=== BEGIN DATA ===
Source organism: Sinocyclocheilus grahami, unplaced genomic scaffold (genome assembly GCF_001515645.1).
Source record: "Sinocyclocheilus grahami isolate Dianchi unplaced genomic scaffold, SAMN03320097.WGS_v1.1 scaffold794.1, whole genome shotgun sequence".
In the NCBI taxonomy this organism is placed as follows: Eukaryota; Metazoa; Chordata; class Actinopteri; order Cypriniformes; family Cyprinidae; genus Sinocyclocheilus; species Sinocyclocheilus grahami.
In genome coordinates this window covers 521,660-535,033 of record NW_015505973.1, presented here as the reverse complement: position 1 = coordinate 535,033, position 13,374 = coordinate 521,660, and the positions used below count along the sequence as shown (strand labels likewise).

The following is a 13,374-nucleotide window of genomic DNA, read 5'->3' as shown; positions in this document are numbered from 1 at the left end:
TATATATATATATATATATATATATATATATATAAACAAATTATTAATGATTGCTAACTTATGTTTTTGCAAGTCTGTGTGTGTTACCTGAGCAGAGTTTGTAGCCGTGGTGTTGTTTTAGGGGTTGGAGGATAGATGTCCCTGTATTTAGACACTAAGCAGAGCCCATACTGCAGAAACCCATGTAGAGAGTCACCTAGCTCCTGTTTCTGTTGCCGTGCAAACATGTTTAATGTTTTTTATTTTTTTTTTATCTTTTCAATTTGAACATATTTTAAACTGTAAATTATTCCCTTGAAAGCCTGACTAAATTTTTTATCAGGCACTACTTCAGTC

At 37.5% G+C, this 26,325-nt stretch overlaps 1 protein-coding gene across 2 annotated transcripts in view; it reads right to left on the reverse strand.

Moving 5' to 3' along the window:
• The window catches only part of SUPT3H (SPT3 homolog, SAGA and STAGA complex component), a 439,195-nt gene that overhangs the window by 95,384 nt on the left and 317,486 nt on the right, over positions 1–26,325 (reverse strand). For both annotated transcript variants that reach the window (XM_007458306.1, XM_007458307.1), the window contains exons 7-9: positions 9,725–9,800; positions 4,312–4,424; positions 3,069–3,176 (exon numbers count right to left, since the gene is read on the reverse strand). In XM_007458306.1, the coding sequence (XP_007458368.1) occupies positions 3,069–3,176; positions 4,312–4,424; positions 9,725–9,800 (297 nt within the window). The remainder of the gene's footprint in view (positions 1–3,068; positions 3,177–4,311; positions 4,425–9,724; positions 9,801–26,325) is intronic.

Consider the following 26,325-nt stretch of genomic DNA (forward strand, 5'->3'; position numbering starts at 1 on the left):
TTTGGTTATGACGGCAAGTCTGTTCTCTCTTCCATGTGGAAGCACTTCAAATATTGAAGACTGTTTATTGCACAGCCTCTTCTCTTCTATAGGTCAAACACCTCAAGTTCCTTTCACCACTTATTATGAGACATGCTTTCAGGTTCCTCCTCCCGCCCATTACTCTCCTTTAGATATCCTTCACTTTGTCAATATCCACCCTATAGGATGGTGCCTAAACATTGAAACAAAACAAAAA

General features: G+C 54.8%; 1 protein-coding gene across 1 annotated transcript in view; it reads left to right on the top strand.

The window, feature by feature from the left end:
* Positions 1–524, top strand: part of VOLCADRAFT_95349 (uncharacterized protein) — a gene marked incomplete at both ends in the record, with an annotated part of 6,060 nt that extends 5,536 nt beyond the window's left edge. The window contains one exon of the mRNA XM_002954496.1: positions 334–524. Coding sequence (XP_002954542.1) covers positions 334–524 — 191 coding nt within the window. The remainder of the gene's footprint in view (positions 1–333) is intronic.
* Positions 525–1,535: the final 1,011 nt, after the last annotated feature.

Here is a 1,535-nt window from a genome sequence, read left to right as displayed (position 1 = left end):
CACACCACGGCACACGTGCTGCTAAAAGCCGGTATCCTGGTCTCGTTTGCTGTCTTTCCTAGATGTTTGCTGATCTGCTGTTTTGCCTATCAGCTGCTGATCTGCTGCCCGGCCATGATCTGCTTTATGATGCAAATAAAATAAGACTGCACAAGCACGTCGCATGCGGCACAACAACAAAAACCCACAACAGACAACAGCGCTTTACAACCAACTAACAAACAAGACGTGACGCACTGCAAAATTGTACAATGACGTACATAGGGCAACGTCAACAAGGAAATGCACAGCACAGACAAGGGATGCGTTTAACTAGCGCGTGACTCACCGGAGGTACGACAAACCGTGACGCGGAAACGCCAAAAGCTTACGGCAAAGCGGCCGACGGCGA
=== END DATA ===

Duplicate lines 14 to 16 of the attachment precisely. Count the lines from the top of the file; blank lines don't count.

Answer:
* Positions 1–524, top strand: part of VOLCADRAFT_95349 (uncharacterized protein) — a gene marked incomplete at both ends in the record, with an annotated part of 6,060 nt that extends 5,536 nt beyond the window's left edge. The window contains one exon of the mRNA XM_002954496.1: positions 334–524. Coding sequence (XP_002954542.1) covers positions 334–524 — 191 coding nt within the window. The remainder of the gene's footprint in view (positions 1–333) is intronic.
* Positions 525–1,535: the final 1,011 nt, after the last annotated feature.

Here is a 1,535-nt window from a genome sequence, read left to right as displayed (position 1 = left end):